I read two of Lynn Cullen’s previous books --- REIGN OF MADNESS and THE CREATION OF EVE --- so when I heard about MRS. POE, I was more than excited. Not only do I enjoy Cullen’s writing, I couldn’t pass up a book about not just Edgar Allan Poe, but also his wife and a mistress.
Frances Osgood is a woman who is alone, thanks to a philandering husband who is off traipsing around Europe with another one of his muses. Without money or a place to live, her friends, the Bartletts, take her and her two young daughters into their home. Not only does it provide a safe haven for her small family, it also protects her reputation, which is in a frail state without her husband around. A poet and writer, Frances aims to provide for her daughters by selling her poems. Unfortunately, her creative muse left with her husband. She approaches a few publishers, but all they are interested in is shivery tales akin to Edgar Allan Poe’s fantastical poem, “The Raven.” While Frances would like to write more than the simple children’s tales for which she’s predominately known, she isn’t a fan of Poe’s work and can’t seem to find any inspiration for a tale that mimics his.
"For me, the timing of MRS. POE’s release is perfect. Something about October always makes me want to find my copy of Poe’s works on my shelf to peruse before Halloween. It has gone a long way in making me want to find that book and once more digest “The Raven”..."
However, when the opportunity to meet Poe at a literary gathering arises, Frances jumps at the chance. She hopes to understand the man a bit more and use the meeting as inspiration for her own writing. What happens is completely unexpected: Poe reveals to Frances that he is an admirer of her work. Thrown off by his statement, she finds herself intrigued by the man, more so than she probably should be. Attracted to a married man and with an absentee husband, Frances knows she should stay away to keep her reputation intact, but can’t seem to help herself. It doesn’t help that Mrs. Poe also seems taken with Frances, calling on her at odd hours and seeming to want more than Frances can give.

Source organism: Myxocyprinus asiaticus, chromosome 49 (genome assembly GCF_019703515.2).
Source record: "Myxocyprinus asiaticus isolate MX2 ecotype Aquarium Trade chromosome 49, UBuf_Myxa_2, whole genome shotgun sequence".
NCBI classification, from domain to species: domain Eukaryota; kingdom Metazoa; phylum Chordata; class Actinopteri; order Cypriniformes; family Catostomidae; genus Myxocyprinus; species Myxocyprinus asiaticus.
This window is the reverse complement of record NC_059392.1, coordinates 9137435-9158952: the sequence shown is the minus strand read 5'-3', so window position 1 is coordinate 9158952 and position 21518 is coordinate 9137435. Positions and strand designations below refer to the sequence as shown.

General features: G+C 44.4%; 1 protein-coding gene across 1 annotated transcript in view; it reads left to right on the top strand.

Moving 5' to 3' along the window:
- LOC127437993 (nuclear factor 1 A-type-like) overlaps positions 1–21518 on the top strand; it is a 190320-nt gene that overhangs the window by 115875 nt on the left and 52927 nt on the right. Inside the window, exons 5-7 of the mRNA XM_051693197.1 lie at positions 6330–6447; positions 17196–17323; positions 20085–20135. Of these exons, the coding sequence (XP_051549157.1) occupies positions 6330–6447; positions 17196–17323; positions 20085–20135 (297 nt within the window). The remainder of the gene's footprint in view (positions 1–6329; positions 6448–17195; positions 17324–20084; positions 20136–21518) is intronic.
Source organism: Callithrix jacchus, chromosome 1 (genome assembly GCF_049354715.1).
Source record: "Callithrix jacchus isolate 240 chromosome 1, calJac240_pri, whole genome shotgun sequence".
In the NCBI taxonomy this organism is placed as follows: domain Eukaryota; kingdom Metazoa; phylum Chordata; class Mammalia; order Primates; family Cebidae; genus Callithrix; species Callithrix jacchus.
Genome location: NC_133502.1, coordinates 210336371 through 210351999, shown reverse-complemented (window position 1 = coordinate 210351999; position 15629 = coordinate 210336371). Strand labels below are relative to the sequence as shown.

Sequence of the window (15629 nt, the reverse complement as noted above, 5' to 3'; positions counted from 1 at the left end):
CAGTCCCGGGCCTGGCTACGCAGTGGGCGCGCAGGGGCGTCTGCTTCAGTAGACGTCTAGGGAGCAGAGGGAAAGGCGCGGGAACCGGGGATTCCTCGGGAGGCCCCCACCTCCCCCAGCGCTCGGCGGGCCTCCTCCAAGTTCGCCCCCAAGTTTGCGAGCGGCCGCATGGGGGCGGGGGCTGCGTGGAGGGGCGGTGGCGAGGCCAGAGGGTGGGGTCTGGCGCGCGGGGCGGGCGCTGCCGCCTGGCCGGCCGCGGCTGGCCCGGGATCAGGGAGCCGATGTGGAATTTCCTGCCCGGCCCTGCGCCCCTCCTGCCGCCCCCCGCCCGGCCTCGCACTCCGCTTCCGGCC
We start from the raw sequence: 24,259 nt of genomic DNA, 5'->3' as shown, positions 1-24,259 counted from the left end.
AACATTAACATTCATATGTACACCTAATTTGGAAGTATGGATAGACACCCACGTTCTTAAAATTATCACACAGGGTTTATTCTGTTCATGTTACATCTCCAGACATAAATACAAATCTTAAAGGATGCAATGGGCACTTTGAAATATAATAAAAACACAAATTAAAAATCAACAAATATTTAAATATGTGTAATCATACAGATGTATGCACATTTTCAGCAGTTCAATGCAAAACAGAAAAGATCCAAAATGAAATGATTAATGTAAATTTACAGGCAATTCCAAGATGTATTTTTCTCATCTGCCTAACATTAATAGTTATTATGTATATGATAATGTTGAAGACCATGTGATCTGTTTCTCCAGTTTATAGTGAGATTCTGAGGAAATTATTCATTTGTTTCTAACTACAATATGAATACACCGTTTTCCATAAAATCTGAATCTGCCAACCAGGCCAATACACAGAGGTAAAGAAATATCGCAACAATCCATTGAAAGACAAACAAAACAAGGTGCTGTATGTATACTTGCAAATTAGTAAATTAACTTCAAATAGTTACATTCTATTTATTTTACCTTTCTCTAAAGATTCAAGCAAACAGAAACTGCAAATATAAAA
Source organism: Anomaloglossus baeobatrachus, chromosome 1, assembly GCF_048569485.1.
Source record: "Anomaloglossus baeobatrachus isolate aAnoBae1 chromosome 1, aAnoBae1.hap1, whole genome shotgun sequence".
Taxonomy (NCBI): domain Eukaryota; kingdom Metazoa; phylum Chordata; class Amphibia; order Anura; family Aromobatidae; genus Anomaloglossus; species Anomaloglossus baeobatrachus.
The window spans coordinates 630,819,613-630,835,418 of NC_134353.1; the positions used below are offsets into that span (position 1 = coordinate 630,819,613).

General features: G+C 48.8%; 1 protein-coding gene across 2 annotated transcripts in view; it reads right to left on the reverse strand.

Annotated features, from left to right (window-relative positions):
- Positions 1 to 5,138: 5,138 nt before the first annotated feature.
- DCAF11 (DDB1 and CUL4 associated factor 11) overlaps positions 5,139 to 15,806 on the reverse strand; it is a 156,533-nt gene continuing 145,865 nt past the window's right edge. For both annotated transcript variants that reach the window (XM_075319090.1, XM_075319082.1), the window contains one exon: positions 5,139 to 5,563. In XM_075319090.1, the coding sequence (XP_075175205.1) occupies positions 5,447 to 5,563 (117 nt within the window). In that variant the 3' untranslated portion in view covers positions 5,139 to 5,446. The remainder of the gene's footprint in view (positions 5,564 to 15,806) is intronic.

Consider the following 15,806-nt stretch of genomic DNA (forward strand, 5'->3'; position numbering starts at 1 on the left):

Entangled with both Poes on different extremes, Frances wants to act on her feeling for Poe but is full of guilt over every smile and glance, and worries about what would happen if his wife were to find out. While her circle of acquaintances begins to suspect something other than literary admiration, Frances’s life becomes even more complicated with the reemergence of her husband.
As she has done with her previous novels, Cullen has a way of making her female characters so appealing. She takes these women beyond their societal positions while keeping them securely tied to the very norms with which they want to break. I became invested in the lives of both Frances and Mrs. Poe. The two are complete opposites but with so much in common. Both are writers, poets mostly, and love the same man, although only one manages to remain sane even if much aggrieved throughout. Frances Osgood is an interesting person in her own right in this story. As a woman left to fend for her family alone, she becomes an outsider in her social circle simply because of her broken relationship. Mrs. Poe is also an outsider, but for so many different reasons.
For me, the timing of MRS. POE’s release is perfect. Something about October always makes me want to find my copy of Poe’s works on my shelf to peruse before Halloween. It has gone a long way in making me want to find that book and once more digest “The Raven,” reading in between the lines and wondering once more about its meaning.
Reviewed by Amy Gwiazdowski on October 4, 2013